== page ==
Retro Post: Adventure #5: Best French Toast Ever
I’m working on a new format for my posts, since I’ve discovered that the biggest barrier between me and blogging is sheer laziness. I have pictures of all my kitchen extravaganzas, they just don’t make it up here. So, from now on (and cleverly going backwards with some back dated posts) I am going to document in pictures, only making notes where something significant happened or I changed something. Now I just need a staging table so that my pictures don’t have construction equipment in the background…
This adventure is a recurring recipe in our house, a frequent staple of large brunches and lazy weekends. It was discovered as a necessity – Double H Farms outside of Charlottesville makes the best challah bread I have ever had, and challah bread makes the best french toast, so naturally we needed the best french toast recipe.
French Toast for Challah or Sandwich Bread
The New Best Recipe, All-New Edition
- 1 large egg
- 2 Tbsp unsalted butter, melted
- 3/4 cup milk
- 2 tsp vanilla extract
- 2 Tbsp sugar
- 1/3 cup unbleached all-purpose flour
- 1/4 teaspoon salt
- 4-5 slices day-old challah, 3/4 inch thick, or 6-8 slices of day-old high quality sandwich bread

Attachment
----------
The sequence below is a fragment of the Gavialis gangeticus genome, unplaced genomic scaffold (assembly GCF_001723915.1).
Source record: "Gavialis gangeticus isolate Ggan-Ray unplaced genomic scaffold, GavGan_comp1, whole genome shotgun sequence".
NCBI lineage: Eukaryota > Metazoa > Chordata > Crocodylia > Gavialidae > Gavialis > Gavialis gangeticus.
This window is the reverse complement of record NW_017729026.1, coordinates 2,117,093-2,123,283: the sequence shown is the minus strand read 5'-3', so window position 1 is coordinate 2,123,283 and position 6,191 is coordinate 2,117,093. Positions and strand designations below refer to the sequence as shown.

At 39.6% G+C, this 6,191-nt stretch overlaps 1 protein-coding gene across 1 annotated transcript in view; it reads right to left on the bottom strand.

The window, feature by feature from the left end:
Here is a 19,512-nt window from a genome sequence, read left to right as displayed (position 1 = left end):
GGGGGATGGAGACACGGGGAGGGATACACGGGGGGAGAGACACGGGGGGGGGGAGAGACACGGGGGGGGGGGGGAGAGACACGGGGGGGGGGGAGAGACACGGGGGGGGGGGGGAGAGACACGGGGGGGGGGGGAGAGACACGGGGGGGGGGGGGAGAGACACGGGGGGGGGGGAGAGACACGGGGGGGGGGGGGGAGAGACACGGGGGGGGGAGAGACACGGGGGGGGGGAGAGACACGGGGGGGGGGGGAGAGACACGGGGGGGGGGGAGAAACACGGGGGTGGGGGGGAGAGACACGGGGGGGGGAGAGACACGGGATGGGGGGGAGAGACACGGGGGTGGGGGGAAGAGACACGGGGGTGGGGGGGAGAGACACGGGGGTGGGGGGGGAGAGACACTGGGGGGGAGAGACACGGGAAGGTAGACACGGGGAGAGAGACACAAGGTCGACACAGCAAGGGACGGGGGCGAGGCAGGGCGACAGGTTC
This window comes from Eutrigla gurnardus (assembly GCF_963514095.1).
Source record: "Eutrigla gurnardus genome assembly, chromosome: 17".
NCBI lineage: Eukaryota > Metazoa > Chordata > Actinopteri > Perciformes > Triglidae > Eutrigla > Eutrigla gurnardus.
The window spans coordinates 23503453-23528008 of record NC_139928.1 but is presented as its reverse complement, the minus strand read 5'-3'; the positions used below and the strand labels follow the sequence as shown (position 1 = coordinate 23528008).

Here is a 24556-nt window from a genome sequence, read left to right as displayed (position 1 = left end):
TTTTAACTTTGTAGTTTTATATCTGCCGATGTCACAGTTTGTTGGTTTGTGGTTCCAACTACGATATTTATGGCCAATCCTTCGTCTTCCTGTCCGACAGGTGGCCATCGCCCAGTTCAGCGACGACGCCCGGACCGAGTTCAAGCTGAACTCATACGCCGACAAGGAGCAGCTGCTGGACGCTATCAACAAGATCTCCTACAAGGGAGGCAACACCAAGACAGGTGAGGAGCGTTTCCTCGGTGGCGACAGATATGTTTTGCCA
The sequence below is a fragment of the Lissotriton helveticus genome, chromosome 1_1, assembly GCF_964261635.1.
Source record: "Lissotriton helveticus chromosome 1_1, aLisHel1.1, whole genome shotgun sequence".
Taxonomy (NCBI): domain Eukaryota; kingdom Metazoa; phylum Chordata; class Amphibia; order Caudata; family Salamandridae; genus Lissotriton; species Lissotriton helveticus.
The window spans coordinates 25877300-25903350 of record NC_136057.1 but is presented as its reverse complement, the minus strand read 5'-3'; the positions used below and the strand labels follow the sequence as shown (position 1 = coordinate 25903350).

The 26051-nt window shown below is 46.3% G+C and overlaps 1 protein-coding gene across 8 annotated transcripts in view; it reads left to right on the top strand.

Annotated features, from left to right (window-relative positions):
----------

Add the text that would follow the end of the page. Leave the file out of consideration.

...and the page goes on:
- Unsalted butter for frying (1 Tbsp per batch)
- Heat a 10- or 12-inch skillet (preferably cast iron) over medium heat for 5 minutes.
- Meanwhile, beat the egg lightly in a shallow pan or pie plate.
- Whisk in the melted butter, then the milk and vanilla, then finally the sugar, flour, and salt. Continue whisking until smooth.
- Soak the bread without over-saturating, about 40 seconds per side for challah or 30 seconds per side for sandwich bread.
- Pick up the bread and allow the excess batter to drip off; repeat with remaining slices.
- Swirl 1 Tbsp butter in the hot skillet.
- Transfer the prepared bread to the skillet in a single layer.
- Cook until golden brown, about 1 minute 45 seconds on the first side and 1 minute on the second side.
- Serve the French toast immediately.
- Continue, adding 1 Tbsp butter to the skillet for each new batch.
- I found the first time that I made this, that the when the milk is added to the batter, the butter tends to solidify, making the batter a bit clumpy. I like to warm the milk a little, either leaving it out for a while, or heating it to around room temperature on low power in the microwave, before mixing.
- I used buttermilk this time, because I happened to have some, and was a little worried that it would be a negative change. I could barely tell, but I think the end result was just slightly less sweet. Still delicious.
- I have never soaked an entire batch of bread before beginning to cook. Granted, C. is usually acting as my second pair of hands, so we have time to start each piece immediately after soaking it. That method works fairly well. Also, we have never measured the butter on the pan, and usually use non-stick cooking spray.
- When we’re preparing brunch for a larger group, we usually cook one batch at a time and keep it warming in the oven. This works, but it is definitely true that the toast is best immediately after removal from the stove.
- Our favorite toppings are butter and our favorite jams.